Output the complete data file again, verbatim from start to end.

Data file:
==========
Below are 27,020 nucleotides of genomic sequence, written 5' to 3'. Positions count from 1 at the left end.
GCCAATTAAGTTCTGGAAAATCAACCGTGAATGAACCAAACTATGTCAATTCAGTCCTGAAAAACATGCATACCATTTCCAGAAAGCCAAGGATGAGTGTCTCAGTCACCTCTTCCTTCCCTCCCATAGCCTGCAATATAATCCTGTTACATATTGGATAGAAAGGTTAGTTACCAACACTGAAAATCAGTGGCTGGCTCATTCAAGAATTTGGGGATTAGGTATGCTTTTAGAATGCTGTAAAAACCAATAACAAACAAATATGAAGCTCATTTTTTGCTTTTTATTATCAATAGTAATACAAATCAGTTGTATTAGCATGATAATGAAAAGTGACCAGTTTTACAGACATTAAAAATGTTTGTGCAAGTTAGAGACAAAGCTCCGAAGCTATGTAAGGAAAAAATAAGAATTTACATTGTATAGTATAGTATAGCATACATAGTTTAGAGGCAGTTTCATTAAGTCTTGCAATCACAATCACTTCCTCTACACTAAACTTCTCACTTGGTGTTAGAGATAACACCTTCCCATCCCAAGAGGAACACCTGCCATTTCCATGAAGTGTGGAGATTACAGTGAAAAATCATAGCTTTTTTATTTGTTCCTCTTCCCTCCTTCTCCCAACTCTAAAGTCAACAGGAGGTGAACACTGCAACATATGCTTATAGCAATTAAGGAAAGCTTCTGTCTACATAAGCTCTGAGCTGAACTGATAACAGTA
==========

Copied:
Below are 27,020 nucleotides of genomic sequence, written 5' to 3'. Positions count from 1 at the left end.
GCCAATTAAGTTCTGGAAAATCAACCGTGAATGAACCAAACTATGTCAATTCAGTCCTGAAAAACATGCATACCATTTCCAGAAAGCCAAGGATGAGTGTCTCAGTCACCTCTTCCTTCCCTCCCATAGCCTGCAATATAATCCTGTTACATATTGGATAGAAAGGTTAGTTACCAACACTGAAAATCAGTGGCTGGCTCATTCAAGAATTTGGGGATTAGGTATGCTTTTAGAATGCTGTAAAAACCAATAACAAACAAATATGAAGCTCATTTTTTGCTTTTTATTATCAATAGTAATACAAATCAGTTGTATTAGCATGATAATGAAAAGTGACCAGTTTTACAGACATTAAAAATGTTTGTGCAAGTTAGAGACAAAGCTCCGAAGCTATGTAAGGAAAAAATAAGAATTTACATTGTATAGTATAGTATAGCATACATAGTTTAGAGGCAGTTTCATTAAGTCTTGCAATCACAATCACTTCCTCTACACTAAACTTCTCACTTGGTGTTAGAGATAACACCTTCCCATCCCAAGAGGAACACCTGCCATTTCCATGAAGTGTGGAGATTACAGTGAAAAATCATAGCTTTTTTATTTGTTCCTCTTCCCTCCTTCTCCCAACTCTAAAGTCAACAGGAGGTGAACACTGCAACATATGCTTATAGCAATTAAGGAAAGCTTCTGTCTACATAAGCTCTGAGCTGAACTGATAACAGTA